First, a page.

C. Mason Taylor says
I think what gets me about this whole discussion is that it’s so straw-grasping, tangential to anything actually relevant to the discussion of atheism, or the advocacy thereof. The argument “People who believe ‘x’ are mostly privileged people – they should not advocate the belief in ‘x'” just doesn’t work. It’s not even comprehensible.
I haven’t heard “Bogart” in that context for years. Yep, don’t Bogart that knowledge my friend, it’s one of the few resources that doesn’t diminish the more people use it.
Ophelia Benson says
I heard it (“Bogart”) or rather saw it somewhere just the other day. I too was a little surprised it was still current.
What arguments like this fail to address is the fact that all discourse, not just that of atheists, is dominated by white, middle to upper class, hetero men. At least atheist groups a) are trying to address this inequity and b) are unencumbered by a belief system that automatically devalue Other voices.
@4: Oh, honestly. Rational debate cannot be about reaching answers which are right because they are “inclusive” of everybody’s self-defined gender identity. If it is a rational debate, the answers will be right irrespective of anybody’s gender-identity. I am perfectly well aware that the world has not been run that way historically, but arguing that such things HAVE to matter is a step too far towards the idea of different truths for everyone. And then we might as well all just pick a deity.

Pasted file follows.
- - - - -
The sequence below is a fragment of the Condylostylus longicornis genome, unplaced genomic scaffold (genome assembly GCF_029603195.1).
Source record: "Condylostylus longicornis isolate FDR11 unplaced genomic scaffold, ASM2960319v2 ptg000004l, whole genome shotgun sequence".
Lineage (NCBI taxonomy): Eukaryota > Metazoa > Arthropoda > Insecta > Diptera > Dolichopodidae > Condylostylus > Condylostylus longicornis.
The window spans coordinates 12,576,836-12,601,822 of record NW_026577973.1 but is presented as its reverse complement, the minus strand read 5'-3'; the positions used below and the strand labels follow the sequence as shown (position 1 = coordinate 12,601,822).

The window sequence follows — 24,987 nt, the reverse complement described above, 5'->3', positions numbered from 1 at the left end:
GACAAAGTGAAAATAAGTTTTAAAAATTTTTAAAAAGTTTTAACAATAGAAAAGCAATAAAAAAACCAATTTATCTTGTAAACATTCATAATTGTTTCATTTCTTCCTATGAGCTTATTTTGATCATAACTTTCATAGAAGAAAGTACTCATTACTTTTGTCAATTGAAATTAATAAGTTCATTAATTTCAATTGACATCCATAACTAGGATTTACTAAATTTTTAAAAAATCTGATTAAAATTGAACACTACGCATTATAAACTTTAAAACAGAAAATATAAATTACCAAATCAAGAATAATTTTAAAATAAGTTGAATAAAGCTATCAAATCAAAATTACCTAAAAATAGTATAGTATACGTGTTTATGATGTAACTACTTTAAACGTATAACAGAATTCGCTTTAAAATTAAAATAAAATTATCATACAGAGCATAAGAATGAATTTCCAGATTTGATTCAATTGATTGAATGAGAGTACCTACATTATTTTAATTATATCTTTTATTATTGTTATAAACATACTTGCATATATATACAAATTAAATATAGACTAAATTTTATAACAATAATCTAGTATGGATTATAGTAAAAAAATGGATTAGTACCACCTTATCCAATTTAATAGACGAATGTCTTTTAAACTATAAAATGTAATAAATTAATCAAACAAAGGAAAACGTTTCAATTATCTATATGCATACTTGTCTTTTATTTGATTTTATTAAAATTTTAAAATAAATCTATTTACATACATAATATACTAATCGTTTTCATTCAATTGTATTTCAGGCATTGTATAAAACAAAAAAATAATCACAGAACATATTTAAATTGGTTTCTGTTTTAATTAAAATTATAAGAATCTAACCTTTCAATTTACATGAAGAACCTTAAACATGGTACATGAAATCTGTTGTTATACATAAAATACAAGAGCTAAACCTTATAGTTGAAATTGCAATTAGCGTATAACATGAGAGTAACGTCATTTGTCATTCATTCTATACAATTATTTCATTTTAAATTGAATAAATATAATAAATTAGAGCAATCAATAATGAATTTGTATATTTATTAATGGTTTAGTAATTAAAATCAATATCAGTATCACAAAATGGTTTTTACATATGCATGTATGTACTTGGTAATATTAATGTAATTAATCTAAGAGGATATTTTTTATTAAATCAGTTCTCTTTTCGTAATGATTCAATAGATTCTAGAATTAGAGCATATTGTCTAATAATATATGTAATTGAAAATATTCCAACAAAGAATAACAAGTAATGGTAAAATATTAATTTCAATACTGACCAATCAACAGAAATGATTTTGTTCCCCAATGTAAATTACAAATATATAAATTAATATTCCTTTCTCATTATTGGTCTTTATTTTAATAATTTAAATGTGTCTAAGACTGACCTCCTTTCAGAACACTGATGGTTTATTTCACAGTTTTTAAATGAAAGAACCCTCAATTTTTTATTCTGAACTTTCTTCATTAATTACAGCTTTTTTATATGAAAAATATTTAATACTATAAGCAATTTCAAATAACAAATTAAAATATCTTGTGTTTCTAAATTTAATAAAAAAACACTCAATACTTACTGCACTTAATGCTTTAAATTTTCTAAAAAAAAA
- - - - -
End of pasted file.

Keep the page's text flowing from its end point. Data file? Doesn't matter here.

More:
Ian MacDougall says
C. Mason Taylor @ #5:
“People who believe ‘x’ are mostly privileged people – they should not advocate the belief in ‘x’”
“People who believe ‘x’ are mostly privileged people – therefore us unprivileged lot should believe in Y.”
Isaac Newton began his life as the son of a poor ploughman. He went on to accumulate quite a bit of knowledge, to write a few of his ideas down, and became a professor of mathematics, Master of the Royal Mint, and a wealthy man.
Somewhere along this trajectory he passed from being ‘unprivileged’ to ‘privileged’, and therefore by the above yardstick from having respectable beliefs to rejectable ones. But at what point should we start the rejecting? And how do we identify the ‘Y’ we should accept?
There’s probably a doctorate in that for some enthusiast.
Bernard Hurley says
Not all Oxford guys are posh or have posh accents. As for atheists being upper middle class, most people I know are working class and most of them are atheists.